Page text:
The students of Crestview Elementary find ways to express their identity through art. 

They Are

Last year, residents of Crestview — a culturally and ethnically diverse community in Henrico County — were worried about changes taking place in their neighborhood. Gumenick Properties, which had built a housing community there in the 1940s, was in the midst of redeveloping the area — meaning higher rent for many of the immigrant and refugee families. The redevelopment would eventually cause many of the families to move.

But a part of that community will always live on — in the form of an exhibition at Virginia Commonwealth University's Anderson Gallery opening Thursday, June 1, and in a book featuring the same works, both titled "I Am."

The exhibit's artists are fourth- and fifth-graders from Crestview Elementary School. From paintings to poetry to movies and photographs, the students experimented with various means of expressing themselves with help from the nonprofit group Art 180. Marlene Paul and Kathleen Lane started Art 180 more than a year ago with a twofold mission — to give children a chance to find their own voices and to find a way for their voices to be heard in the community, Paul says.

The pair enlisted the help of area artists to teach their craft for Project Crestview. Michele Surat, a writer and teacher at the Governor's School, taught writing. Jay Paul (Marlene's husband) taught photography. Diego Sanchez taught painting and drawing. And James Parrish, Christopher Hibbe and Jennifer Hill taught filmmaking.

Angela Walker, outreach coordinator at the Tuckahoe YMCA, which worked with Art 180 on Project Crestview, says the project has had a positive effect. "Our program is very diverse," she says. "Children could talk about coming from mixed families or coming from other countries." One child wrote about being black and white, while another wrote about having two fathers.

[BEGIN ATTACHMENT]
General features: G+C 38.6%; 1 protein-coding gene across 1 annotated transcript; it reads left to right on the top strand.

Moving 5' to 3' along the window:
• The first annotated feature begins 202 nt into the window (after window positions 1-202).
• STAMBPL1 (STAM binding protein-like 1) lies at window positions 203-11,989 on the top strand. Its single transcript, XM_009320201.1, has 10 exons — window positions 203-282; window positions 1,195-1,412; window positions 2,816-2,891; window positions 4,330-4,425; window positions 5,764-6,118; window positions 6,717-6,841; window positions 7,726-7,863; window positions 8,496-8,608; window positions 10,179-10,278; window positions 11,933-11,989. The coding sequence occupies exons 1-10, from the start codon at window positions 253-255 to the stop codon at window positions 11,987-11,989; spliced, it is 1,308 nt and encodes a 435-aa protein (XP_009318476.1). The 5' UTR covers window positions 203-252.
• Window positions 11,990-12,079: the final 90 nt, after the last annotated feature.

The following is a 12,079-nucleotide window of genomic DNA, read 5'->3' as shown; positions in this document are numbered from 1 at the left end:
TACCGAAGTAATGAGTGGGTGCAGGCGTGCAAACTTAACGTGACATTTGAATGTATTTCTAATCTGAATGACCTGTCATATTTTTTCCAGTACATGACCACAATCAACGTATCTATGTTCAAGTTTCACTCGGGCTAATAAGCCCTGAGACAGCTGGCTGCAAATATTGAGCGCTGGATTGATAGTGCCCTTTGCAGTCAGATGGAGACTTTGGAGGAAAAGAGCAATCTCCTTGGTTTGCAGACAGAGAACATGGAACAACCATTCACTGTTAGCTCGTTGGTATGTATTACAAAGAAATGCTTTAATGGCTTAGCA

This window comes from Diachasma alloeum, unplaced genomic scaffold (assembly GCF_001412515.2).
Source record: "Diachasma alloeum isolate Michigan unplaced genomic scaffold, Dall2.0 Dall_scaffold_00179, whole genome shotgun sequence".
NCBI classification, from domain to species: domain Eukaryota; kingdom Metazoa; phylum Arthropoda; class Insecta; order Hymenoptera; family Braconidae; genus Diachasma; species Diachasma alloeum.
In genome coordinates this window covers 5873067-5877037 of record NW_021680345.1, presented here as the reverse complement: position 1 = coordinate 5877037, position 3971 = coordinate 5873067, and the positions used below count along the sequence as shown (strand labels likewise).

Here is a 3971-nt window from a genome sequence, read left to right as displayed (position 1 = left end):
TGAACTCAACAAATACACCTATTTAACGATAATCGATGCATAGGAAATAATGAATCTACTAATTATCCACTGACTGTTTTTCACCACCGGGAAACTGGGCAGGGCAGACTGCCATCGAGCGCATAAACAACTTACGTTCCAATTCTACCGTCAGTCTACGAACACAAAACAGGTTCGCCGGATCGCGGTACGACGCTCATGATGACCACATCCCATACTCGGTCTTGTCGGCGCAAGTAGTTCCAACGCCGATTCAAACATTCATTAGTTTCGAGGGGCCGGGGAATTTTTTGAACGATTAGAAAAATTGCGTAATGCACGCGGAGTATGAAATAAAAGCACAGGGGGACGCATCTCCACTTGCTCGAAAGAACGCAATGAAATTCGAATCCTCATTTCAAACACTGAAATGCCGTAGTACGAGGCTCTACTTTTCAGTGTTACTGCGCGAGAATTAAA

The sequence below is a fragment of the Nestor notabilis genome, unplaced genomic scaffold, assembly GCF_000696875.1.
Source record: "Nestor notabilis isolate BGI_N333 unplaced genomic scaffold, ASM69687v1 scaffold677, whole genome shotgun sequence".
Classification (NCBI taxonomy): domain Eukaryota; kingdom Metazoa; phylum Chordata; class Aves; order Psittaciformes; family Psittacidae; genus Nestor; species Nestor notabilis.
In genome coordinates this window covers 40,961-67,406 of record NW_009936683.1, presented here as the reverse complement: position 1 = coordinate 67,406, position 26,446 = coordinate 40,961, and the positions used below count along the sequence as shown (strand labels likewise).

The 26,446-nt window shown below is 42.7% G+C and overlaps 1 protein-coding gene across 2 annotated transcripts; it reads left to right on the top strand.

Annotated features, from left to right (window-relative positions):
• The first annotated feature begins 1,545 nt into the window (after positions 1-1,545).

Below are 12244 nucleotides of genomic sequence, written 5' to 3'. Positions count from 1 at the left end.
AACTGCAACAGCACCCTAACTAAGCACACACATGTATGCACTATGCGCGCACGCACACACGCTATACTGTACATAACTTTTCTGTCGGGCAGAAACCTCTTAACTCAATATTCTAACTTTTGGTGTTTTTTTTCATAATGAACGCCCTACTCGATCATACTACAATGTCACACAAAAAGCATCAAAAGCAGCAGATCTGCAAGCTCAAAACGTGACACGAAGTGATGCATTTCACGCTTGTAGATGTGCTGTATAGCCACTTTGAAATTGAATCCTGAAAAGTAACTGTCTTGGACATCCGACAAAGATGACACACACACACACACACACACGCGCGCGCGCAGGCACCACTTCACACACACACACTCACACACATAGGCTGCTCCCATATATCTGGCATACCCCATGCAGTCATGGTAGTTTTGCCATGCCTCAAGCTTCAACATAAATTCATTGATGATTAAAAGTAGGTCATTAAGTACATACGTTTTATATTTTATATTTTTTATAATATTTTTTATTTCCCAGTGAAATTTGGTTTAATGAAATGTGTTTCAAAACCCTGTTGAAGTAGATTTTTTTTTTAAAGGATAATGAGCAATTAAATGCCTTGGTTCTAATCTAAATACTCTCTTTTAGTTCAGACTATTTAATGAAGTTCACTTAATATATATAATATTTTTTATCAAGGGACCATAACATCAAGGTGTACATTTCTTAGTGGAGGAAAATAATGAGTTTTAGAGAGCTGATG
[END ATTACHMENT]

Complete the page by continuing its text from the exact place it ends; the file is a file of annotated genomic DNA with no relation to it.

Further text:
Surat, who taught writing, says the project really helped the children learn about themselves. "Here they had permission to have fun, and no one's coming after them with a red pen," she says. "There are some places where writing is a punishment. A writer paints with words. They really got a sense of ownership."

The exhibition, running through June 18, will feature poems, paintings and portraits by the Crestview kids. Video monitors will continuously run the one-minute 8 mm films each student shot. At the opening, to help celebrate the diversity of the students, food will be served from several different ethnic restaurants around town. Members of local band One Ring Zero, Josh Camp and Michael Hearst, will perform.

When the exhibition is finished, Richmonders will still have a chance to see the children's handiwork. Most of the collection will be featured in the book "I Am," aptly named in commemoration of the unique identity of each young artist. Initially, Paul and Lane hope to sell the book at area bookstores and specialty shops for $20, although nothing has been confirmed yet. The ultimate goal is to find a publisher to distribute it nationally.

Crestview was chosen because, "We hoped to tie it in with the fact that this community was so unique because there are so many immigrants here," Jay Paul says. "The main purpose of Art 180 is to come up with a program to give children a voice through art. With art, you can express yourself and document what's around you. They'd say 'I can't write' or 'I can't take photos.' Once you work with them a while, they realize they can do it."



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